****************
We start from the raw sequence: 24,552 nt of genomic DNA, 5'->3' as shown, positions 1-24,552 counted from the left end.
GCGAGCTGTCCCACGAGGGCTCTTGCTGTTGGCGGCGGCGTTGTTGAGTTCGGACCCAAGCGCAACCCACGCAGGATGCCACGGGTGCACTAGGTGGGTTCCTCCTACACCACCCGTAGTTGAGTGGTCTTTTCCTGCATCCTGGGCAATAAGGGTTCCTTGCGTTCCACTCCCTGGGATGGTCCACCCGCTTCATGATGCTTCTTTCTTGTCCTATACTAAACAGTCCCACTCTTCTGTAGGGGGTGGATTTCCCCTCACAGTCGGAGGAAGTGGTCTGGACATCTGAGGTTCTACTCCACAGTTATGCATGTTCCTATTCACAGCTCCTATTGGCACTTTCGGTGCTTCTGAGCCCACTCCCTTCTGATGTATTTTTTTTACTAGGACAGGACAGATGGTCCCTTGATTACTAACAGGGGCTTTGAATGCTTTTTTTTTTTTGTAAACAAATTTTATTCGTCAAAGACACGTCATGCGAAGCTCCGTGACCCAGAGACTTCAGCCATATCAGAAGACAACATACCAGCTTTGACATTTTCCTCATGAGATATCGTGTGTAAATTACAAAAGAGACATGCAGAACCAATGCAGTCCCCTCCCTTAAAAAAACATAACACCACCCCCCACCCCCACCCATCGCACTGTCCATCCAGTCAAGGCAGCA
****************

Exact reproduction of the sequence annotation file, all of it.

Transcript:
We start from the raw sequence: 24,552 nt of genomic DNA, 5'->3' as shown, positions 1-24,552 counted from the left end.
GCGAGCTGTCCCACGAGGGCTCTTGCTGTTGGCGGCGGCGTTGTTGAGTTCGGACCCAAGCGCAACCCACGCAGGATGCCACGGGTGCACTAGGTGGGTTCCTCCTACACCACCCGTAGTTGAGTGGTCTTTTCCTGCATCCTGGGCAATAAGGGTTCCTTGCGTTCCACTCCCTGGGATGGTCCACCCGCTTCATGATGCTTCTTTCTTGTCCTATACTAAACAGTCCCACTCTTCTGTAGGGGGTGGATTTCCCCTCACAGTCGGAGGAAGTGGTCTGGACATCTGAGGTTCTACTCCACAGTTATGCATGTTCCTATTCACAGCTCCTATTGGCACTTTCGGTGCTTCTGAGCCCACTCCCTTCTGATGTATTTTTTTTACTAGGACAGGACAGATGGTCCCTTGATTACTAACAGGGGCTTTGAATGCTTTTTTTTTTTTGTAAACAAATTTTATTCGTCAAAGACACGTCATGCGAAGCTCCGTGACCCAGAGACTTCAGCCATATCAGAAGACAACATACCAGCTTTGACATTTTCCTCATGAGATATCGTGTGTAAATTACAAAAGAGACATGCAGAACCAATGCAGTCCCCTCCCTTAAAAAAACATAACACCACCCCCCACCCCCACCCATCGCACTGTCCATCCAGTCAAGGCAGCA